This website requires Javascript for some parts to function propertly. Your experience may vary.

Screw air compressor elements (air-ends) | Air Compressor Guide
Join one of my courses on compressed air and air compressors. Click here.

Screw air compressor elements (air-ends)

The screw element is the most important part of any screw-type compressor.

It's that part of the machine where the actual compression takes place.

It is the heart of the rotary screw air compressor.

Often, the compressor screw element is also called air-end.

They are constant flow (volume) with variable pressure compressors. Which mean that at a given speed (rpm), they always supply the same amount of air (in liters per second for example), but can do so at different pressures.

Why are they so popular? Since it's a continuous process (as opposed to reciprocating piston compressors) they supply a steady, non-pulsating air flow, with minimum vibrations and maintenance and maximum lifetime.

They can operate 24/7, 365 days a year. The normal lifespan of a screw element is about 40.000 running hours, before a complete overhaul is necessary.

The rotary screw element

Let me explain how a rotary screw element is built up. See this example picture of an oil-free screw element.

rotary-screw-elementCompressor element (oil-free type). Photo: Atlas Copco

Of course, we see the two rotors (male rotor on the bottom, female rotor on the top) and the housing (the gray part).

As we see the rotors have different kinds of bearing son both sides so they run smoothly for years without any maintenance.

There are usually two pairs of bearings on both sides; bearings for radial loads (loads because of the turning of the rotors) and axial bearings.

Because the screw 'push' are to one side (the high pressure side) the rotors want to move to the opposite direction. The axial bearings take on this load.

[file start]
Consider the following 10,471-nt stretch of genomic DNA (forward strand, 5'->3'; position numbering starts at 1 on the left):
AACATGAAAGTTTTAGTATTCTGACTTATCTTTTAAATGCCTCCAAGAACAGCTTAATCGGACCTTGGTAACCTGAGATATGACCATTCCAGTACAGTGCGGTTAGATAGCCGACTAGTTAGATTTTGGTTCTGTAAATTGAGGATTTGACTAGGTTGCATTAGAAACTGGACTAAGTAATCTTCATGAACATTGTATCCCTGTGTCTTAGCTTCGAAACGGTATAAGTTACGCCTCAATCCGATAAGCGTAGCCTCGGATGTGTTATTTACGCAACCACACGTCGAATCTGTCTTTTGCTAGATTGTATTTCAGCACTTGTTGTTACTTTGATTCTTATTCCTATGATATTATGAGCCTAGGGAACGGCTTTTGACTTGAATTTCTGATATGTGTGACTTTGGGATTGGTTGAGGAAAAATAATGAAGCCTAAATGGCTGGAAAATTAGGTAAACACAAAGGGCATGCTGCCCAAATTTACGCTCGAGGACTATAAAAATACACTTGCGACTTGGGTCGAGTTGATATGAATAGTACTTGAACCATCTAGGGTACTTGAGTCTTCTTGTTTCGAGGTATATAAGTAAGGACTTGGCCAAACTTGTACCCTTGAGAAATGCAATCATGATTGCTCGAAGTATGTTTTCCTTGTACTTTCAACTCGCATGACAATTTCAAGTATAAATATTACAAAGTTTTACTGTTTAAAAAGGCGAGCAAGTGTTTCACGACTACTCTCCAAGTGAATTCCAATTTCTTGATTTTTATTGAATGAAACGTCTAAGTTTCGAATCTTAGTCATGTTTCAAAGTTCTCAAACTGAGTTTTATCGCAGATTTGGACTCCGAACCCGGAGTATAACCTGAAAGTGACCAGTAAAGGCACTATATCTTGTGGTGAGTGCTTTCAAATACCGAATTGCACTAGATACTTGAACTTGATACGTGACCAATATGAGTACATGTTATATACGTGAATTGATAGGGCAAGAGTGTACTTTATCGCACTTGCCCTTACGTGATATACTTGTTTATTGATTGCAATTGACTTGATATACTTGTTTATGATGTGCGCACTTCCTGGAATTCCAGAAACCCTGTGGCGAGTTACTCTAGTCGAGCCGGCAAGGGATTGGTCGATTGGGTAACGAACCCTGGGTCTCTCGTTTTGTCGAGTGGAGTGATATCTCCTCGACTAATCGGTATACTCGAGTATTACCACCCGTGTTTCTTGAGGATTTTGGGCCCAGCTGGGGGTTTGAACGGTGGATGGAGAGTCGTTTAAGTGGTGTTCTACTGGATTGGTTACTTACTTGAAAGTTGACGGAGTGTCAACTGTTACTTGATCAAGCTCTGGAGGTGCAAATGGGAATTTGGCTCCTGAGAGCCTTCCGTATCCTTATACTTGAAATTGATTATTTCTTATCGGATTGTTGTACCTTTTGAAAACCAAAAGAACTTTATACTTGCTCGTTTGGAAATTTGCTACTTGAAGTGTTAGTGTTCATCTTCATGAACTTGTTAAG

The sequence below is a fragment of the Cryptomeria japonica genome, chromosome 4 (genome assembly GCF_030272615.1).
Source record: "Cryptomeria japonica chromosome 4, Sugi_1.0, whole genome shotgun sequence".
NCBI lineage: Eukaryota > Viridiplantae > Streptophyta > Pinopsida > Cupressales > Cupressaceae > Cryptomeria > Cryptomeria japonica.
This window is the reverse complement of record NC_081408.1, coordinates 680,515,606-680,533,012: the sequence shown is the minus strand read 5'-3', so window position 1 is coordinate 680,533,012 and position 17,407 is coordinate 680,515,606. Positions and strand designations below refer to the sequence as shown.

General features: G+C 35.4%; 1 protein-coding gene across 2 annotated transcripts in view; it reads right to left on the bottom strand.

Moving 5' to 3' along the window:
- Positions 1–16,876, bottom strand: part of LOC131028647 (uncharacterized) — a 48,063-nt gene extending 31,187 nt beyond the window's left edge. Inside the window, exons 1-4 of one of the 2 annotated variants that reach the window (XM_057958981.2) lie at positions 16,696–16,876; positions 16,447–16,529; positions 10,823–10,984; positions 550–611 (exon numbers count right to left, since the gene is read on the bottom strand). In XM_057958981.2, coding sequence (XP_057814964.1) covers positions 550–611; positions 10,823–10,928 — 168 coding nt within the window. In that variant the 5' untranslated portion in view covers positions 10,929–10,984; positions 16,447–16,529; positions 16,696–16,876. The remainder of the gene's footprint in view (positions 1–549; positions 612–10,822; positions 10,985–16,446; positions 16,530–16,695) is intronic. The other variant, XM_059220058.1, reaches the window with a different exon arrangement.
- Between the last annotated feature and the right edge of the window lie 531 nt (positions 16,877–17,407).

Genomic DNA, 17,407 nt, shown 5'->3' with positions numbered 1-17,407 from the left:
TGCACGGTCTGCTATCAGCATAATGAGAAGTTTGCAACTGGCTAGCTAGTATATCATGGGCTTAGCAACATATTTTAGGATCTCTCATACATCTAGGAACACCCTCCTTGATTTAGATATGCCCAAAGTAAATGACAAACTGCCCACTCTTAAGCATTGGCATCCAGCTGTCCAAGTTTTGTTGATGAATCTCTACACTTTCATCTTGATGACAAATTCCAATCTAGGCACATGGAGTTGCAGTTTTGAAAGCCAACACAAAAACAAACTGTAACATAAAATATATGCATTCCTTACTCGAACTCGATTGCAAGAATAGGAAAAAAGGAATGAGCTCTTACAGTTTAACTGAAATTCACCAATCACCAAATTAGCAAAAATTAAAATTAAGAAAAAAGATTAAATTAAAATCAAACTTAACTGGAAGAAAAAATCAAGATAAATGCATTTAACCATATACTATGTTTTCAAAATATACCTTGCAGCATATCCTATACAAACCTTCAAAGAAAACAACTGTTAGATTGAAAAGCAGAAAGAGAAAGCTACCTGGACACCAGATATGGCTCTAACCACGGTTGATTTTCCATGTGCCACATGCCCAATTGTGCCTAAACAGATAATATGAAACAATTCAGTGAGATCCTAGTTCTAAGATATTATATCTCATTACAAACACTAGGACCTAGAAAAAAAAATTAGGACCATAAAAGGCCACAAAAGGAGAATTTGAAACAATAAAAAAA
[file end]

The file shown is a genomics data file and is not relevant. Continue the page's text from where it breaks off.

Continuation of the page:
We can also see that the male rotor has an axle that sticks out with a gear on it. This is the driving gear.

Sometimes it's a pulley. The two rotors are also connected to each other by gears (on the left side in the picture) these are the synchronization gears.

The element is water-cooled, for this purpose there are water cooling pockets in the element housing (the green parts). The gears are lubricated with oil, as is indicated by the yellow/brown parts. Oil-injected screw elements don't have this, since they are cooled by the injected oil.

There is a sealing between the oil and the compressed air compartments, to prevent any oil from contaminating the compressed air (specific for oil-free compressor elements).

The housing can be disassembled for maintenance.

What a screw element looks like

Air-ends come in many different sizes, but they all look basically the same.

Here are some photos of air compressor elements.

air compressor elementAir compressors element. This one is on a brand new compressor, as you still it's still clean and shiny.

air end on vsd compressorAir compressor element on variable speed compressor. This is what a compressor typically looks like: dirty!